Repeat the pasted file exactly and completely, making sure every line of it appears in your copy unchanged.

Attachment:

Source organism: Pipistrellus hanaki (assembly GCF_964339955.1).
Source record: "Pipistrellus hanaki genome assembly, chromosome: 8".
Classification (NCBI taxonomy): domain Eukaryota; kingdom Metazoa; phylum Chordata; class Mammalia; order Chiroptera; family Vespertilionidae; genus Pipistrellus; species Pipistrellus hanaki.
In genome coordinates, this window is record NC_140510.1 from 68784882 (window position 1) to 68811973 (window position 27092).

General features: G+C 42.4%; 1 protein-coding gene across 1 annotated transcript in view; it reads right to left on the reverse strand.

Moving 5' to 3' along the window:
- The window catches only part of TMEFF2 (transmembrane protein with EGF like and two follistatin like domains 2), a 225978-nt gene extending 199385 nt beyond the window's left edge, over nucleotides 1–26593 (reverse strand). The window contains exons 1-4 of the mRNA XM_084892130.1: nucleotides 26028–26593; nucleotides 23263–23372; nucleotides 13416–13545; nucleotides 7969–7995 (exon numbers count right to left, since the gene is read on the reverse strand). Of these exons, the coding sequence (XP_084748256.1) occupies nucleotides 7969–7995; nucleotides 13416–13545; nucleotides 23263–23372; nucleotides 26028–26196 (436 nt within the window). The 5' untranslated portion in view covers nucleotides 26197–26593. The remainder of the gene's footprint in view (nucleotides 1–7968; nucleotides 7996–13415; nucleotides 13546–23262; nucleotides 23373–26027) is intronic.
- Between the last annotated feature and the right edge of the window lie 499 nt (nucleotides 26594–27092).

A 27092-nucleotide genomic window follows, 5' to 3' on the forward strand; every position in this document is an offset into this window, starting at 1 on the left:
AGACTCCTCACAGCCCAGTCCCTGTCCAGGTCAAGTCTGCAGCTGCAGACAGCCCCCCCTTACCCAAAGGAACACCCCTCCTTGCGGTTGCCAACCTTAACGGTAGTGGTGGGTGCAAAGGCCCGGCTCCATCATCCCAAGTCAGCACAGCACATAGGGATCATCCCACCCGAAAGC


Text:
Source organism: Pipistrellus hanaki (assembly GCF_964339955.1).
Source record: "Pipistrellus hanaki genome assembly, chromosome: 8".
Classification (NCBI taxonomy): domain Eukaryota; kingdom Metazoa; phylum Chordata; class Mammalia; order Chiroptera; family Vespertilionidae; genus Pipistrellus; species Pipistrellus hanaki.
In genome coordinates, this window is record NC_140510.1 from 68784882 (window position 1) to 68811973 (window position 27092).

General features: G+C 42.4%; 1 protein-coding gene across 1 annotated transcript in view; it reads right to left on the reverse strand.

Moving 5' to 3' along the window:
- The window catches only part of TMEFF2 (transmembrane protein with EGF like and two follistatin like domains 2), a 225978-nt gene extending 199385 nt beyond the window's left edge, over nucleotides 1–26593 (reverse strand). The window contains exons 1-4 of the mRNA XM_084892130.1: nucleotides 26028–26593; nucleotides 23263–23372; nucleotides 13416–13545; nucleotides 7969–7995 (exon numbers count right to left, since the gene is read on the reverse strand). Of these exons, the coding sequence (XP_084748256.1) occupies nucleotides 7969–7995; nucleotides 13416–13545; nucleotides 23263–23372; nucleotides 26028–26196 (436 nt within the window). The 5' untranslated portion in view covers nucleotides 26197–26593. The remainder of the gene's footprint in view (nucleotides 1–7968; nucleotides 7996–13415; nucleotides 13546–23262; nucleotides 23373–26027) is intronic.
- Between the last annotated feature and the right edge of the window lie 499 nt (nucleotides 26594–27092).

A 27092-nucleotide genomic window follows, 5' to 3' on the forward strand; every position in this document is an offset into this window, starting at 1 on the left:
AGACTCCTCACAGCCCAGTCCCTGTCCAGGTCAAGTCTGCAGCTGCAGACAGCCCCCCCTTACCCAAAGGAACACCCCTCCTTGCGGTTGCCAACCTTAACGGTAGTGGTGGGTGCAAAGGCCCGGCTCCATCATCCCAAGTCAGCACAGCACATAGGGATCATCCCACCCGAAAGC